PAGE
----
2. Build gratitude into your routine. It doesn’t take much time to develop a robust practice. You could set aside 15 minutes once a week to make a list of what you are grateful for. Or you could make it part of your nightly routine to say thank you for one part of your day. As a coach, I encourage my clients to use these prompts if they’re stuck: What opportunities have arisen for you this week? What accomplishments or small wins have you had? Pro tip: Put time for this kind of reflection on your calendar to automate check-ins.
  3. Rule out negativity. The people around us and the environments we spend time in influence us. That includes ourselves! Start by reframing negative self-talk. For example, “I’m no good at this. I can’t get the hang out it,” could be reframed as, “This is hard, but I’m learning and I’ll get the hang of it with time and practice.” If there are relationships or spaces ruled by negativity, consider how to address them. You could demonstrate gratitude and see if the tone of conversations changes, you could confront the negativity directly, or you could remove yourself from the situation. If you can’t remove yourself because it’s at work, for example, you could set boundaries like refusing to participate in negative gossip.  
  4. Show your appreciation. Just as negativity can be contagious, so can gratitude and appreciation. In this episode of the podcast Hurry Slowly, psychologist and author Adam Grant suggests setting aside time each week to show appreciation through a note, card, or email: “Would you have guessed that just the words ‘thank you’ would be enough to not only lead to a 50% increase that they’re willing to help you again, but also then make them more likely to help somebody else who reaches out?”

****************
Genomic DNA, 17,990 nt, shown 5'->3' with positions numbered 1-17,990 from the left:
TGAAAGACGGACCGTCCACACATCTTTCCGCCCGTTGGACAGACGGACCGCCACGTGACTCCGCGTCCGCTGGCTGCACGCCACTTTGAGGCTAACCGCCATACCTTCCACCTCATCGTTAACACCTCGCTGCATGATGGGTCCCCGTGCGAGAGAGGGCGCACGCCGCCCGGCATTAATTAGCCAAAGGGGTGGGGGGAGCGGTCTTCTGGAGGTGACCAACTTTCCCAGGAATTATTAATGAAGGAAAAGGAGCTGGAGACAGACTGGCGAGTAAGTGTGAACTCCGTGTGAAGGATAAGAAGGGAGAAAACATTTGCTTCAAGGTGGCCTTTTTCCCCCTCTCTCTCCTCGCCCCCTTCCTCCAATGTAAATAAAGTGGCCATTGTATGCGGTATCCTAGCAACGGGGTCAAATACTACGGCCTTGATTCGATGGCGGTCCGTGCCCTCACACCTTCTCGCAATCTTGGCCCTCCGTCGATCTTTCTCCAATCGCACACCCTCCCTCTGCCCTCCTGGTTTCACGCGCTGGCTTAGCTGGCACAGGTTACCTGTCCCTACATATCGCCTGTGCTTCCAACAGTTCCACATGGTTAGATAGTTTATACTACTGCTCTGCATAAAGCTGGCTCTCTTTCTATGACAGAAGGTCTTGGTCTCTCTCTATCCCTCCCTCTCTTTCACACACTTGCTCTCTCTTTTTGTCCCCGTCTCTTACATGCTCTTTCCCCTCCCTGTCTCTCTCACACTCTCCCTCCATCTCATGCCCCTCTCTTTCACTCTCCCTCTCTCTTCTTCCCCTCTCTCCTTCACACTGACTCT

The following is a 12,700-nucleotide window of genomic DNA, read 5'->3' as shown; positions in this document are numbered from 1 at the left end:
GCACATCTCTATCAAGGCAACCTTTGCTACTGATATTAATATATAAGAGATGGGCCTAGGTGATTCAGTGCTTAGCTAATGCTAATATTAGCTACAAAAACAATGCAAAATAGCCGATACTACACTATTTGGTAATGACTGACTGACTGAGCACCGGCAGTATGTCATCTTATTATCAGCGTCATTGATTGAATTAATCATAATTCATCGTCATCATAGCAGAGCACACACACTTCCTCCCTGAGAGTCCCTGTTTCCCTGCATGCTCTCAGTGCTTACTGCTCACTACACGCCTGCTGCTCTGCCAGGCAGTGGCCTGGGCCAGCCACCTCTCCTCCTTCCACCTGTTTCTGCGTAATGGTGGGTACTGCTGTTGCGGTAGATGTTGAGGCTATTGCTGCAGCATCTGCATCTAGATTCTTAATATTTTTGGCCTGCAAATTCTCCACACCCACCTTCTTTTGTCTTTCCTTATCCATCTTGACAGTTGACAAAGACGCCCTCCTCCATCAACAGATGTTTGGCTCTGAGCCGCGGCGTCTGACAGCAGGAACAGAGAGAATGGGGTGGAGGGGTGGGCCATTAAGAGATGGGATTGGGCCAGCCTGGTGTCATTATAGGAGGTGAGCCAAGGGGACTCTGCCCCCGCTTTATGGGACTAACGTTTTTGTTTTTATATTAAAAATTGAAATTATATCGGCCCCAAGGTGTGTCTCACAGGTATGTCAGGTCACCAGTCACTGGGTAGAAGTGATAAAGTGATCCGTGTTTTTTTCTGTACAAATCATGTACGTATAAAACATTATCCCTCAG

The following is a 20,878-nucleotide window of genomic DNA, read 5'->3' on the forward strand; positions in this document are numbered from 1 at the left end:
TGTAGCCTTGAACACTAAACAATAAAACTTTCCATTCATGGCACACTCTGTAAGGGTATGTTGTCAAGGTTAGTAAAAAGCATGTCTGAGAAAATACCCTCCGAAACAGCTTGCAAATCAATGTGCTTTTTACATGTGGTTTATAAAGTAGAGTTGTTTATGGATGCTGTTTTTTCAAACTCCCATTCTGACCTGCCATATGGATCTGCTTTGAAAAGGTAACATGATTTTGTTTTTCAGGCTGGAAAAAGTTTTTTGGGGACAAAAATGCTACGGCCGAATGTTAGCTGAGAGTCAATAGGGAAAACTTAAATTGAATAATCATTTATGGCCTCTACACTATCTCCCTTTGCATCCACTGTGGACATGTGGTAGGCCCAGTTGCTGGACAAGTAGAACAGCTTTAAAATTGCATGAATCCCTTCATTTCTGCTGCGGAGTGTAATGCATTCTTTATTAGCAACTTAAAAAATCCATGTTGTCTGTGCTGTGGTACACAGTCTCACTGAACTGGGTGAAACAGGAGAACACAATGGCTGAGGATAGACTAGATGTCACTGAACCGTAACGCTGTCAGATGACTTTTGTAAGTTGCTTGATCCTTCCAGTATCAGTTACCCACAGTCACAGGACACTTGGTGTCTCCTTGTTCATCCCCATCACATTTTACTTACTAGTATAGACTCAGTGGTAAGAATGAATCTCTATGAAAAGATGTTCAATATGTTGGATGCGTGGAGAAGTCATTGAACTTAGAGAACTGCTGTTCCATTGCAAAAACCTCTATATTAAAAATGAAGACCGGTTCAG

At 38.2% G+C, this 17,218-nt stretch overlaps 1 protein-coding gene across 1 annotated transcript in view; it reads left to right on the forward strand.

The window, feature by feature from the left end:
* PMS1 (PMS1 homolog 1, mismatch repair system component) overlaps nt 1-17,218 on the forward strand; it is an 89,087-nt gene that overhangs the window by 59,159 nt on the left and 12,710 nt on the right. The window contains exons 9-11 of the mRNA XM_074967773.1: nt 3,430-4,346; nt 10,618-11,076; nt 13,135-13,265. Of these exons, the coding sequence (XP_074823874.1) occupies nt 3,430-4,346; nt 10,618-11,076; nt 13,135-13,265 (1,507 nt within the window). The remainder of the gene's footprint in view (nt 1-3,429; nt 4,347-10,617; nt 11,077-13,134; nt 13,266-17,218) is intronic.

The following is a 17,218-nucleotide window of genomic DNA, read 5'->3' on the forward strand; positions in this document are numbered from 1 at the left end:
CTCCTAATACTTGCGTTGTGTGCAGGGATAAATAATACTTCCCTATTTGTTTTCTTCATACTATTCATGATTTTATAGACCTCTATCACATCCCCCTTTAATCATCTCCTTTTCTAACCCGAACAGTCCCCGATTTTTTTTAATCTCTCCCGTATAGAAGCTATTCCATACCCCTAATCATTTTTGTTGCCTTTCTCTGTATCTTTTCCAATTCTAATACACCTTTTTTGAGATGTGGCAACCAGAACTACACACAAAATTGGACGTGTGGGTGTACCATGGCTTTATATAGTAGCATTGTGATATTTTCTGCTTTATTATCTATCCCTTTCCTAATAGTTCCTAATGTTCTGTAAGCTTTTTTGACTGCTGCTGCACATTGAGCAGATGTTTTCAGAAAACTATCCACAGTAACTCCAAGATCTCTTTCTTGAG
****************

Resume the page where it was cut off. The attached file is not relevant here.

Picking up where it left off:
5. Keep it real. Yes, there’s usually something we can find to be grateful for, but don’t force it. Do your best to express your gratitude while still accepting the complexities that exist. Your gratitude doesn’t negate the challenges, difficulties, or realities of your situation, but it can give you a foundation for resilience as you move forward. 

Developing a gratitude practice takes time and patience, but the power of thankfulness can shift your attitude toward your work and make the process more creative, innovative, and fulfilling—not just during the holidays, but all year long. In the words of the late poet, Mary Oliver, “Pay attention. / Be astonished. / Tell about it.” Look for it, feel gratitude for it, and express it.